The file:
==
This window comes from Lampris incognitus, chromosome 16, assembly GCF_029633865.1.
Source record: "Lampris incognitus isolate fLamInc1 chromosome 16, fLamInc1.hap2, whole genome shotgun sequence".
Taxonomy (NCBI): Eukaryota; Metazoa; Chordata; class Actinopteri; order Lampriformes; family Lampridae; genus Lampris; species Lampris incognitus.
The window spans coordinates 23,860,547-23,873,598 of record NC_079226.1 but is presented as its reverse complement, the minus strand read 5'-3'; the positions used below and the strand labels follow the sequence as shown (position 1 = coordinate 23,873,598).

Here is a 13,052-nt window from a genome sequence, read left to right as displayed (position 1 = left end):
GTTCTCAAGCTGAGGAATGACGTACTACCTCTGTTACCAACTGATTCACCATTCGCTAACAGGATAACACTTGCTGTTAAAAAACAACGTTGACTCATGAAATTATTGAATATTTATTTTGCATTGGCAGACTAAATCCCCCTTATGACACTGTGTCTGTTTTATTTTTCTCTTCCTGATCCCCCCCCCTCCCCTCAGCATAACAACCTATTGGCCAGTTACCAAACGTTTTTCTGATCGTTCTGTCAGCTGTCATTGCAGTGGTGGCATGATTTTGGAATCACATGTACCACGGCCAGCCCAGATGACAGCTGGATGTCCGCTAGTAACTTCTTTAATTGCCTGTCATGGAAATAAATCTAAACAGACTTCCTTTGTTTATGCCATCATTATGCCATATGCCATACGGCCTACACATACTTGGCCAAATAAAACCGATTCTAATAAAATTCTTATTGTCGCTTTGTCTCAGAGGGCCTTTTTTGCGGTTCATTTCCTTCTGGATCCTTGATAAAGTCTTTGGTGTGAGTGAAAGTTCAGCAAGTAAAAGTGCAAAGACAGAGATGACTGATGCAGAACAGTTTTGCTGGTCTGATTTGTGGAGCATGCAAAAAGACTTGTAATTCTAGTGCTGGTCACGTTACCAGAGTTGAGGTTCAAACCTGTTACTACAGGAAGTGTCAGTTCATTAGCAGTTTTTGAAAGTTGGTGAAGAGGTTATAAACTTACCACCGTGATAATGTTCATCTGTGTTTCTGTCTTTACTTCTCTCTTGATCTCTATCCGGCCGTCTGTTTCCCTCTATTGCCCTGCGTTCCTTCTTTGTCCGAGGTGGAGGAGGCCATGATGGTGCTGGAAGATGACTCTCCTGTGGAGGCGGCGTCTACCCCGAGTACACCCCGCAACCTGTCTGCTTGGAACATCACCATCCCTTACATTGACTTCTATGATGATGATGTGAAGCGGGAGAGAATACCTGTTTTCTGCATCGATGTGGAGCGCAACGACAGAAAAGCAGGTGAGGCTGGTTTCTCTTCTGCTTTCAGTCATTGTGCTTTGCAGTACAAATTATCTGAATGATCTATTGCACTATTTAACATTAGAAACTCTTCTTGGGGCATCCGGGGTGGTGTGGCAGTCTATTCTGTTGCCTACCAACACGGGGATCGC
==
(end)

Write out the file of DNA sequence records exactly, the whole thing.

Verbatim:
This window comes from Lampris incognitus, chromosome 16, assembly GCF_029633865.1.
Source record: "Lampris incognitus isolate fLamInc1 chromosome 16, fLamInc1.hap2, whole genome shotgun sequence".
Taxonomy (NCBI): Eukaryota; Metazoa; Chordata; class Actinopteri; order Lampriformes; family Lampridae; genus Lampris; species Lampris incognitus.
The window spans coordinates 23,860,547-23,873,598 of record NC_079226.1 but is presented as its reverse complement, the minus strand read 5'-3'; the positions used below and the strand labels follow the sequence as shown (position 1 = coordinate 23,873,598).

Here is a 13,052-nt window from a genome sequence, read left to right as displayed (position 1 = left end):
GTTCTCAAGCTGAGGAATGACGTACTACCTCTGTTACCAACTGATTCACCATTCGCTAACAGGATAACACTTGCTGTTAAAAAACAACGTTGACTCATGAAATTATTGAATATTTATTTTGCATTGGCAGACTAAATCCCCCTTATGACACTGTGTCTGTTTTATTTTTCTCTTCCTGATCCCCCCCCCTCCCCTCAGCATAACAACCTATTGGCCAGTTACCAAACGTTTTTCTGATCGTTCTGTCAGCTGTCATTGCAGTGGTGGCATGATTTTGGAATCACATGTACCACGGCCAGCCCAGATGACAGCTGGATGTCCGCTAGTAACTTCTTTAATTGCCTGTCATGGAAATAAATCTAAACAGACTTCCTTTGTTTATGCCATCATTATGCCATATGCCATACGGCCTACACATACTTGGCCAAATAAAACCGATTCTAATAAAATTCTTATTGTCGCTTTGTCTCAGAGGGCCTTTTTTGCGGTTCATTTCCTTCTGGATCCTTGATAAAGTCTTTGGTGTGAGTGAAAGTTCAGCAAGTAAAAGTGCAAAGACAGAGATGACTGATGCAGAACAGTTTTGCTGGTCTGATTTGTGGAGCATGCAAAAAGACTTGTAATTCTAGTGCTGGTCACGTTACCAGAGTTGAGGTTCAAACCTGTTACTACAGGAAGTGTCAGTTCATTAGCAGTTTTTGAAAGTTGGTGAAGAGGTTATAAACTTACCACCGTGATAATGTTCATCTGTGTTTCTGTCTTTACTTCTCTCTTGATCTCTATCCGGCCGTCTGTTTCCCTCTATTGCCCTGCGTTCCTTCTTTGTCCGAGGTGGAGGAGGCCATGATGGTGCTGGAAGATGACTCTCCTGTGGAGGCGGCGTCTACCCCGAGTACACCCCGCAACCTGTCTGCTTGGAACATCACCATCCCTTACATTGACTTCTATGATGATGATGTGAAGCGGGAGAGAATACCTGTTTTCTGCATCGATGTGGAGCGCAACGACAGAAAAGCAGGTGAGGCTGGTTTCTCTTCTGCTTTCAGTCATTGTGCTTTGCAGTACAAATTATCTGAATGATCTATTGCACTATTTAACATTAGAAACTCTTCTTGGGGCATCCGGGGTGGTGTGGCAGTCTATTCTGTTGCCTACCAACACGGGGATCGC